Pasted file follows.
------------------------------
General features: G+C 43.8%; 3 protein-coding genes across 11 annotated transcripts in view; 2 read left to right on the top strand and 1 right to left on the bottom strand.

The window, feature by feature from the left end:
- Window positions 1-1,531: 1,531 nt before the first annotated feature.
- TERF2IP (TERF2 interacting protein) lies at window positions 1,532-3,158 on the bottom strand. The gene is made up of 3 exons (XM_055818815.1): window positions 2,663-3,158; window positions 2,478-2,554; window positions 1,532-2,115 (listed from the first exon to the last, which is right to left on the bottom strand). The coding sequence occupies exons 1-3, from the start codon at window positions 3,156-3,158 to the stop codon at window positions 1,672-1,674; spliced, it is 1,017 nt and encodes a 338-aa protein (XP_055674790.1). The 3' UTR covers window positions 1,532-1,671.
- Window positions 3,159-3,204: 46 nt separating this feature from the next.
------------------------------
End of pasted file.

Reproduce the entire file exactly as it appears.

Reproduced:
General features: G+C 43.8%; 3 protein-coding genes across 11 annotated transcripts in view; 2 read left to right on the top strand and 1 right to left on the bottom strand.

The window, feature by feature from the left end:
- Window positions 1-1,531: 1,531 nt before the first annotated feature.
- TERF2IP (TERF2 interacting protein) lies at window positions 1,532-3,158 on the bottom strand. The gene is made up of 3 exons (XM_055818815.1): window positions 2,663-3,158; window positions 2,478-2,554; window positions 1,532-2,115 (listed from the first exon to the last, which is right to left on the bottom strand). The coding sequence occupies exons 1-3, from the start codon at window positions 3,156-3,158 to the stop codon at window positions 1,672-1,674; spliced, it is 1,017 nt and encodes a 338-aa protein (XP_055674790.1). The 3' UTR covers window positions 1,532-1,671.
- Window positions 3,159-3,204: 46 nt separating this feature from the next.